Where: Dubh Linn Gate Pub
When: Friday, July 2Sunday, July 4
Key to understanding the boisterous sound of New Brunswick Celtic quintet Banshee is an understanding of that quintessential Maritime tradition, the kitchen party.
Seems back in the day before central heating, when the cold winds blew in off the Atlantic there was no warmer or cozier place in the house than the kitchen. That was where the stove was situated. That was where the wood came in. That was where the cooking was done and that was where the party took place.
Kitchens were big rooms, big enough to accommodate the big families that were de rigeur for the times. Wooden floors were perfect for foot stomping fiddle players and energetic step dancers. Upright pianos were not uncommon sights.
Parlour? What parlour? Everyone was dancing in the kitchen and according to Banshee front woman Shelley Chase theyre still dancing in the kitchen today.
"The music would go on and on and it still does," says Chase. "If we have a kitchen party out here youll go through two or three piano players. Its just a natural gathering place. Its fun, its really fun."
Chases quick primer on matters Maritime was at my bidding. As a born-and-raised westerner I was wondering exactly what she meant when she promised Banshee would bring an "authentic kitchen party vibe" to the Dubh Linn Gate Pub for a three night run starting this evening (Friday, July 2).
Now I know. And so do you, fair reader.
If you go looking to give Chase a nod, shell be the headstrong lass up front, traditional Irish bodhran drum in hand, alongside her brother and band co-founder Bryon Chase on guitar and touring drummer Brian Talbot. Fiddler Stacey Read and bass player Robin Ann Ettles round out the roster and bring the headstrong lass count to three.
Its a significant number. Since forming in 2000, the band continues to be a proud purveyor of traditional Celtic fare, but one thing distinctly non-traditional, confirms Chase, is their male to female ratio.
Her position as front woman and principal vocalist is often served up with a spoonful of irony as many of the traditional Celtic tunes they play are written in the voice of salty seafaring men covering the masculine topical trinity of "drinking, fighting and deflowering."
"Were a pretty energetic group and I dont like to sing about tripping through the flowers with bonnets on my head," Chase says wryly. "We like to sing driving traditional music thats really hearty. So we take an interesting approach to it."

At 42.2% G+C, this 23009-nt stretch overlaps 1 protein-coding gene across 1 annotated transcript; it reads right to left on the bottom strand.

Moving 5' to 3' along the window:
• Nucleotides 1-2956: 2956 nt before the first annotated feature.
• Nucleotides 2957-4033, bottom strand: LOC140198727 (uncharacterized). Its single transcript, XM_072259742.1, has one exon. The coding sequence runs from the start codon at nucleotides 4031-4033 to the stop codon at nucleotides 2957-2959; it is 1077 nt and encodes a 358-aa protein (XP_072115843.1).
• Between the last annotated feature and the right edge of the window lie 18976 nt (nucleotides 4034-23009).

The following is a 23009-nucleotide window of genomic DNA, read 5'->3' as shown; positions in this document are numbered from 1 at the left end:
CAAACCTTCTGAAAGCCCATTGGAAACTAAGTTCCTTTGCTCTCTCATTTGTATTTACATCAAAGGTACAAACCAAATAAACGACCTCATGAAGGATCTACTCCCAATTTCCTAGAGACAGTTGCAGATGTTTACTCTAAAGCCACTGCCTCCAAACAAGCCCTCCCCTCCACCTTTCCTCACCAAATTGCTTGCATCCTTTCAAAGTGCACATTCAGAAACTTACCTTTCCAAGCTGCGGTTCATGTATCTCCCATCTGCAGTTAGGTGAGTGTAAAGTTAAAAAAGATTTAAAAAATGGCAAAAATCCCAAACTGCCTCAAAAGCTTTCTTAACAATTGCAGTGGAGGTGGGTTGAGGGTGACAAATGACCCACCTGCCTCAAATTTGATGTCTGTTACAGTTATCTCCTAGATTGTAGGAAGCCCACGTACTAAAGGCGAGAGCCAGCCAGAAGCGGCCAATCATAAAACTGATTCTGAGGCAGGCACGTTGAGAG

Though this weekend will be Banshees first time performing in Whistler, the West Coast is closer to home than might appear for a Moncton-based Celtic band.
With a heritage drawing from Irish, Scottish, English and Acadian heritages "with a little Micmac thrown in for good measure" the Chase siblings grew up equally in New Brunswick and Vancouver Island. It was the music that led them east as adults, after considering the Maritimes incomparable foundation of resources, festivals and support for Atlantic folk music and heritage studies.
It seems to have been the right decision. In four years, the band has garnered several East Coast Music Award nominations and recently finished recording their third album with members of Newfoundland-based Great Big Sea.
Chase says Banshees direction westward this summer is flying in the face of convention since any Celtic band worth its salt never really has to leave the Maritimes to find gigs, especially during festival season.
But heres to the frontier spirit. This weekend the Maritimes loss is Whistlers gain.
"Were really looking forward to performing in Whistler," adds Chase, "bringing the authentic East Coast sound to the West Coast. Half of Atlantic Canada is jealous of Banshees tour this summer."
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